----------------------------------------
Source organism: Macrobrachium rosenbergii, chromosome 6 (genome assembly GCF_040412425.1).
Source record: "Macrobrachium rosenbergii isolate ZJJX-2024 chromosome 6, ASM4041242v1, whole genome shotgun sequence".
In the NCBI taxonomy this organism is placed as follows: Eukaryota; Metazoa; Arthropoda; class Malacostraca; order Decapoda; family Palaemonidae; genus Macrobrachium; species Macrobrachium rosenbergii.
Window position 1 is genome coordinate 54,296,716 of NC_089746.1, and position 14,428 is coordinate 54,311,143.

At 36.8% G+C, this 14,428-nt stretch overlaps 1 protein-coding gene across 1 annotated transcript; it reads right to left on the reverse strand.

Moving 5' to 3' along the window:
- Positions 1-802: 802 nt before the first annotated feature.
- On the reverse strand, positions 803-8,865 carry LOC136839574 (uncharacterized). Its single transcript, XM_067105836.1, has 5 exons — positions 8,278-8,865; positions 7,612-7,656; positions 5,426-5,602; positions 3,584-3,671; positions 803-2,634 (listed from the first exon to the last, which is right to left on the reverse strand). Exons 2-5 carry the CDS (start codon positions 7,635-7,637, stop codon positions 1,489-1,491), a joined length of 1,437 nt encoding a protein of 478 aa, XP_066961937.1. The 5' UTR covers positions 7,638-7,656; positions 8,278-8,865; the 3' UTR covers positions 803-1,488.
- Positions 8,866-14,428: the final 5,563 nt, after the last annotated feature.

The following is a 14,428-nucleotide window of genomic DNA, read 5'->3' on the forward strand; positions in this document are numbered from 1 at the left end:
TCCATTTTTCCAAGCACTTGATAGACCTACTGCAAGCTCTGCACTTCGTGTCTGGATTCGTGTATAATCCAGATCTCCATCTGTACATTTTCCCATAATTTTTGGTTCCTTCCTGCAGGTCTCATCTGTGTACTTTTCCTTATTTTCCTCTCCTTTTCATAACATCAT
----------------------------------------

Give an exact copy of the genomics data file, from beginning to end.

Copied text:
Source organism: Macrobrachium rosenbergii, chromosome 6 (genome assembly GCF_040412425.1).
Source record: "Macrobrachium rosenbergii isolate ZJJX-2024 chromosome 6, ASM4041242v1, whole genome shotgun sequence".
In the NCBI taxonomy this organism is placed as follows: Eukaryota; Metazoa; Arthropoda; class Malacostraca; order Decapoda; family Palaemonidae; genus Macrobrachium; species Macrobrachium rosenbergii.
Window position 1 is genome coordinate 54,296,716 of NC_089746.1, and position 14,428 is coordinate 54,311,143.

At 36.8% G+C, this 14,428-nt stretch overlaps 1 protein-coding gene across 1 annotated transcript; it reads right to left on the reverse strand.

Moving 5' to 3' along the window:
- Positions 1-802: 802 nt before the first annotated feature.
- On the reverse strand, positions 803-8,865 carry LOC136839574 (uncharacterized). Its single transcript, XM_067105836.1, has 5 exons — positions 8,278-8,865; positions 7,612-7,656; positions 5,426-5,602; positions 3,584-3,671; positions 803-2,634 (listed from the first exon to the last, which is right to left on the reverse strand). Exons 2-5 carry the CDS (start codon positions 7,635-7,637, stop codon positions 1,489-1,491), a joined length of 1,437 nt encoding a protein of 478 aa, XP_066961937.1. The 5' UTR covers positions 7,638-7,656; positions 8,278-8,865; the 3' UTR covers positions 803-1,488.
- Positions 8,866-14,428: the final 5,563 nt, after the last annotated feature.

The following is a 14,428-nucleotide window of genomic DNA, read 5'->3' on the forward strand; positions in this document are numbered from 1 at the left end:
TCCATTTTTCCAAGCACTTGATAGACCTACTGCAAGCTCTGCACTTCGTGTCTGGATTCGTGTATAATCCAGATCTCCATCTGTACATTTTCCCATAATTTTTGGTTCCTTCCTGCAGGTCTCATCTGTGTACTTTTCCTTATTTTCCTCTCCTTTTCATAACATCAT